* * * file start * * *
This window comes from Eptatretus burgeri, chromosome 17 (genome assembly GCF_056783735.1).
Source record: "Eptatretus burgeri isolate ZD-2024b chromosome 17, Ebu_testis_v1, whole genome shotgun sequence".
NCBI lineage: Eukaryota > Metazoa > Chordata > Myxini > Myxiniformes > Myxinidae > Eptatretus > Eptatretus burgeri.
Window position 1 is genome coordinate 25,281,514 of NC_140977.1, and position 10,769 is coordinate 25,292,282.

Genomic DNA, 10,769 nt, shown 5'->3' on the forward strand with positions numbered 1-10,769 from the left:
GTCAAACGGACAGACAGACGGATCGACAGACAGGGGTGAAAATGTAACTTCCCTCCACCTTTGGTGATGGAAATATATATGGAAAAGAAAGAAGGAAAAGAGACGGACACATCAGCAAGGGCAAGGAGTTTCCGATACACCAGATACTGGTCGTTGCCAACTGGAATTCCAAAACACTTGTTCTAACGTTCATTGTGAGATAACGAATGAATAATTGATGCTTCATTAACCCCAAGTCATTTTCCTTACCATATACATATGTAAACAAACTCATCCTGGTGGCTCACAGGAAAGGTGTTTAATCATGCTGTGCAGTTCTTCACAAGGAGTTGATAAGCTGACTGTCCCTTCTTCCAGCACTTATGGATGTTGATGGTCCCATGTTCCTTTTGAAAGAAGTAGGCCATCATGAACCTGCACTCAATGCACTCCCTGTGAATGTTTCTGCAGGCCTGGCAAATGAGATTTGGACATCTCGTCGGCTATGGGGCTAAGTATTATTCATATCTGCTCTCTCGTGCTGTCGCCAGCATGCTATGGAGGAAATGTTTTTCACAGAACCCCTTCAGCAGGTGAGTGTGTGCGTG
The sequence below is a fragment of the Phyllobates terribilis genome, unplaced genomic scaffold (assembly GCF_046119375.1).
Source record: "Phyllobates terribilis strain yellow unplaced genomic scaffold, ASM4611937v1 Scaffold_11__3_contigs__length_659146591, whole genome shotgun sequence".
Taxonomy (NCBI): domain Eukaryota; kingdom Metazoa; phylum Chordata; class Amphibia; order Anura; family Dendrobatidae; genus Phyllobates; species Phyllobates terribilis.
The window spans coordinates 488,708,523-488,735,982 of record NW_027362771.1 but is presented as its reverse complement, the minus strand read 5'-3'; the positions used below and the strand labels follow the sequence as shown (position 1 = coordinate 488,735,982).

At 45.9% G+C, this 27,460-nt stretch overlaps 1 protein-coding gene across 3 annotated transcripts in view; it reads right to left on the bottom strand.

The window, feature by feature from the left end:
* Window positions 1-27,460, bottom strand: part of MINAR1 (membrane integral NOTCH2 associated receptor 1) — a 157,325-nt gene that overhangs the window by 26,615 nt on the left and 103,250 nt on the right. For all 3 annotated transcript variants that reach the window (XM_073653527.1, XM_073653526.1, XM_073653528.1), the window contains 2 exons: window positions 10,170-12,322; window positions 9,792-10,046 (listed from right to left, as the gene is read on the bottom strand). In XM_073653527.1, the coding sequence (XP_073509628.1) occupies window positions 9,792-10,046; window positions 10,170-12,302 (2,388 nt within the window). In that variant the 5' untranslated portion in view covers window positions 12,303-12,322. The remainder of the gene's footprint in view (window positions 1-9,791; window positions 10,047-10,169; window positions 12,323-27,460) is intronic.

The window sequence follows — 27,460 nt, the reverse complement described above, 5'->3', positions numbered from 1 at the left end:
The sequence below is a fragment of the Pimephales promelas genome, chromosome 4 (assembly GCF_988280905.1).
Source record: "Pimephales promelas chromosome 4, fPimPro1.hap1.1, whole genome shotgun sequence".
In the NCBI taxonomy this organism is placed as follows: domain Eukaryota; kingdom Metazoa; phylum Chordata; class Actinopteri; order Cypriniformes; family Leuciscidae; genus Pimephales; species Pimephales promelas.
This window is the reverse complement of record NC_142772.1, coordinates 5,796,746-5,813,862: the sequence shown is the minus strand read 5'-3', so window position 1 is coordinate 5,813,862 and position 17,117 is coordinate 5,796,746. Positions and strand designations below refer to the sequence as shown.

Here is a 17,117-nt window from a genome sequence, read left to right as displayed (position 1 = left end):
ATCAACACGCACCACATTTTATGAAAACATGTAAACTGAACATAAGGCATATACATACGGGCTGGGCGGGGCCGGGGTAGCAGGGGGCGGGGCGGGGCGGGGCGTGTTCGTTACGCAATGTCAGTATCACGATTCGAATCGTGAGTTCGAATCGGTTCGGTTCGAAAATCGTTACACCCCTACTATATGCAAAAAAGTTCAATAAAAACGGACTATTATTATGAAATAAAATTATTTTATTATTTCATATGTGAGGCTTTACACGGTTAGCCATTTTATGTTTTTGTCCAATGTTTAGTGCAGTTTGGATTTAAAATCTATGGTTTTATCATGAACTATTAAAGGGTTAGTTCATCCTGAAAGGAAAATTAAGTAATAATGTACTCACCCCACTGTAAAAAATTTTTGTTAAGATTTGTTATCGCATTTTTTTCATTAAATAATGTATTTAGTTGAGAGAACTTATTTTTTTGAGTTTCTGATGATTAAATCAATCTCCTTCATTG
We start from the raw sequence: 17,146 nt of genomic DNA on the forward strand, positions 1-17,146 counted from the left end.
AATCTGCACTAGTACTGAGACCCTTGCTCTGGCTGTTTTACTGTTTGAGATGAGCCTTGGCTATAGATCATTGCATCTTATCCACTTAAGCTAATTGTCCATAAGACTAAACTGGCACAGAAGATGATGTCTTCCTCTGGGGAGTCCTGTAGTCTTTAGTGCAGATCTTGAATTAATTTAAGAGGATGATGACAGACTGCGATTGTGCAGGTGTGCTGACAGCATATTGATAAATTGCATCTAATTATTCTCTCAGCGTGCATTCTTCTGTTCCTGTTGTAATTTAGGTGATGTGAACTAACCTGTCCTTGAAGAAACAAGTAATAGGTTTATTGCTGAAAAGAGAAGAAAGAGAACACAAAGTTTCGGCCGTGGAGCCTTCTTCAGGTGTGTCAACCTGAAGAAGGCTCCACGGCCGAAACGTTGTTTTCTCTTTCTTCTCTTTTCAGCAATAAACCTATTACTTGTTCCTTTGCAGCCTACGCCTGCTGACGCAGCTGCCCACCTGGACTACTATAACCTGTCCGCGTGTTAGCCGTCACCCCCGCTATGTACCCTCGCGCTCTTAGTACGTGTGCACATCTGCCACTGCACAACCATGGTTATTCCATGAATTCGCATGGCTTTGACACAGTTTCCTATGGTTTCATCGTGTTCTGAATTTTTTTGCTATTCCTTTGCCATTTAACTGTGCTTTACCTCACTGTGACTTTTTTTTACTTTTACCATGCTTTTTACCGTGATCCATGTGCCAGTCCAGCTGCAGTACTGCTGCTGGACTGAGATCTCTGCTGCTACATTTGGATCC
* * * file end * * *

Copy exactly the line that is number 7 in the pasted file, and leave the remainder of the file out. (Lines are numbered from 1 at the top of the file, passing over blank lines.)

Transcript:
The sequence below is a fragment of the Phyllobates terribilis genome, unplaced genomic scaffold (assembly GCF_046119375.1).